Creating a SOAP sqlSession supported client application

SQL 2005 Native Web Services enables support for login environment settings through the use of SOAP Headers. The set of environment settings include:

Some of these such as:
are input values only (ie. SQL server does not return these SOAP Headers as part of a response)

sqlSessions on the other hand can be returned as a SOAP header as part of a response. As the name suggests, sqlSessions is used when you want to establish a session that spans multiple SOAP requests/connections.  You may be wondering how do I make use of this functionality.  Please refer to for additional information on how SOAP sessions work.

The standard method of exposing a SQL function and/or stored procedure as a webmethod applies here.
1) Create the function and/or stored procedure
2) Create an SOAP endpoint to expose the function and/or stored procedure; please remember to enable session support on the endpoint

 CREATE ENDPOINT sql_endpoint
  SESSION_TIMEOUT = 3600 -- in seconds

   Please refer to for additional information on CREATE ENDPOINT.
3) Create the client application; for Visual Studio 2005, you can simply add "Web Reference" to the project.
4) Add a new code file item to add the SOAP extension header sample library to the project; Copy and paste the contents of the C# Code Listing for the SQL SOAP Header Sample Class Library and save it with the name "SqlSoapHeader.cs".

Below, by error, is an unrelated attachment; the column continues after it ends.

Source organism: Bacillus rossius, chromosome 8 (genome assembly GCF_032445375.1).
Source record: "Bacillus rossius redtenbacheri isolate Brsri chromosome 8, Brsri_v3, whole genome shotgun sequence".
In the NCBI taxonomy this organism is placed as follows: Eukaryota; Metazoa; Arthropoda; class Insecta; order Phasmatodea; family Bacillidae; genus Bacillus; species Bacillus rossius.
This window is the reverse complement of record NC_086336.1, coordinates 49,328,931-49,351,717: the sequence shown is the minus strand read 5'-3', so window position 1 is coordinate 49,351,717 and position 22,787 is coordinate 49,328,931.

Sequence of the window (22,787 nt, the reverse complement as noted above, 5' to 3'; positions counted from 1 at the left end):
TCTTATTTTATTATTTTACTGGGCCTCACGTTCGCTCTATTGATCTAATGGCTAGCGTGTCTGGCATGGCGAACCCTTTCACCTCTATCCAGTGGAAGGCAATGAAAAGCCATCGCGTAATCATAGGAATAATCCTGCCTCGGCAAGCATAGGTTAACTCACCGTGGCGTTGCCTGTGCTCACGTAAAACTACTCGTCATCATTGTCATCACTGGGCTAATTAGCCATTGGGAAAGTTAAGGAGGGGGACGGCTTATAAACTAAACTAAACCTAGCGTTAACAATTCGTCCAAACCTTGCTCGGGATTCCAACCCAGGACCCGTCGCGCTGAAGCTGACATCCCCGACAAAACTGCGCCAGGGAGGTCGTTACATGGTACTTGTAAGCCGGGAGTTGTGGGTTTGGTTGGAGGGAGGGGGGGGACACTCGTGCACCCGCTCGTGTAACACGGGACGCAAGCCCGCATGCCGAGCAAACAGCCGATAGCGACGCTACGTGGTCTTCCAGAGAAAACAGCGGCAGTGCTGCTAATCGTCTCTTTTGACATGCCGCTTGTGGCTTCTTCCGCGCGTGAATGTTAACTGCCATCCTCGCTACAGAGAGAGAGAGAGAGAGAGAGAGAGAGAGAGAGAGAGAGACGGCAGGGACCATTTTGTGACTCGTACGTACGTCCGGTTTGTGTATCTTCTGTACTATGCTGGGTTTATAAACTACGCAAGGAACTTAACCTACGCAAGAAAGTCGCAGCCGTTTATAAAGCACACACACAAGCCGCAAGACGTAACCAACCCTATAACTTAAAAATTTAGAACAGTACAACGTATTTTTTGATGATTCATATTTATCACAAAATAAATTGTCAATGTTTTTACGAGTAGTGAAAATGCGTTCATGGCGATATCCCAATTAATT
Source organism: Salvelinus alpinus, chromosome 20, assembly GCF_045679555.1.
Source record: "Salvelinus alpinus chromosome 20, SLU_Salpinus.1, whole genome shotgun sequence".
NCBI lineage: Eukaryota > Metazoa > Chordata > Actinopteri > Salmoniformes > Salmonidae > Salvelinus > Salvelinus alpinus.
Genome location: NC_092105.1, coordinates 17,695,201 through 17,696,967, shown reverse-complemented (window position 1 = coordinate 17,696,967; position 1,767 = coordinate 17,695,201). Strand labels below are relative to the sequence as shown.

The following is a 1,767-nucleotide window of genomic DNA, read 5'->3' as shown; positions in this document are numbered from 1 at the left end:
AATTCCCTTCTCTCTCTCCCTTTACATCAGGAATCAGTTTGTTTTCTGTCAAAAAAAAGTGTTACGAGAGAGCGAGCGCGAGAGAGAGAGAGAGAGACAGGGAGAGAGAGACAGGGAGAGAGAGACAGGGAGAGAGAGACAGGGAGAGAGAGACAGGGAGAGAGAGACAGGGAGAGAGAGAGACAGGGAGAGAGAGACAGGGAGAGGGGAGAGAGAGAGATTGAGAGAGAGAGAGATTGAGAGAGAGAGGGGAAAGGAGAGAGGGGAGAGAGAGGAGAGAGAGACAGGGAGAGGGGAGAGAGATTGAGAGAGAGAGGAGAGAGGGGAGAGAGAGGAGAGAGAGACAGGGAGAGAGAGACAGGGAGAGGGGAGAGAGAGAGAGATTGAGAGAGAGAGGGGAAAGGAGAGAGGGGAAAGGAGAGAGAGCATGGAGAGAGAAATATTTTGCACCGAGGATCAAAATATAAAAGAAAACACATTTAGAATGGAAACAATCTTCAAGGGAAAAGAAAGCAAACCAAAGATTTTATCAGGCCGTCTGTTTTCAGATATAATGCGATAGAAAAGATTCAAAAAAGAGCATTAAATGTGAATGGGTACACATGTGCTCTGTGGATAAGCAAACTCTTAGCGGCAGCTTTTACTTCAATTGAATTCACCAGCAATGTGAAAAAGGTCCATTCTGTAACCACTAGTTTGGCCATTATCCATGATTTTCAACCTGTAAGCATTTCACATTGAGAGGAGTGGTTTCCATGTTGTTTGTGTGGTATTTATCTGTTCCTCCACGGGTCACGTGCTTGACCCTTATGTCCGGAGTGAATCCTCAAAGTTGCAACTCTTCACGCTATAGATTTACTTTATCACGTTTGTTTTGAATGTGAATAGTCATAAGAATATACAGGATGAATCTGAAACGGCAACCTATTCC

Please refer to for the C# code listing of SQL supported SOAP Header class library.
5) Select Show All Files and expand the Web References node and select the Reference.cs file.
6) In the Code Editor window, update the Reference.cs file to add a public variable to the endpoint definition class. The variable must be of the same SqlSoapHeader class as the type of SOAP optional header.
   For example, to add a public property variable called "sqlSession" of the SqlSoapHeader.sqlSession class to the Reference.cs file under the endpoint class definition ("sql_endpoint"), you would add the following line of code:

  public class sql_endpoint : System.Web.Services.Protocols.SoapHttpClientProtocol {
 public SqlSoapHeaders.sqlSession sqlSession;

7) Add the appropriate SoapHeaderAttribute property to the Web method that you want to enable the SOAP header for.
   For sessions, you would add the following line of code:

      [System.Web.Services.Protocols.SoapHeaderAttribute("sqlSession", Direction=SoapHeaderDirection.InOut)]
     public object[] sqlbatch(string BatchCommands, ...

   Note: Since the sqlSession SOAP Header is sent in both request and respons SOAP messages, the "Direction" property must be set to "InOut".
8) Utilize the sqlSession support in the application:
   For example, to call SqlBatch across different requests but sharing the same session:

      sql_endpoint proxy = new sql_endpoint();
     proxy.Credentials = System.Net.CredentialCache.DefaultCredentials;
     proxy.sqlSession = new SqlSoapHeader.sqlSession();
     proxy.sqlSession.initiate = true;
     proxy.sqlSession.MustUnderstand = true; 

     SqlParameter[] myParams = null;
     object[] res = proxy.sqlbatch("SET language Italian; SELECT DATENAME(month, GETDATE()) AS 'Month Name'", ref myParams);
     proxy.sqlSession.timeoutSpecified = false;
     res = proxy.sqlbatch("select @@language", ref myParams);
     proxy.sqlSession.terminate = true;
     proxy.sqlSession.timeoutSpecified = false;
     res = proxy.sqlbatch("SELECT DATENAME(month, GETDATE()) AS 'Month Name'", ref myParams); That's it.Jimmy WuSQL Server ProtocolsDisclaimer: This posting is provided "AS IS" with no warranties, and confers no rights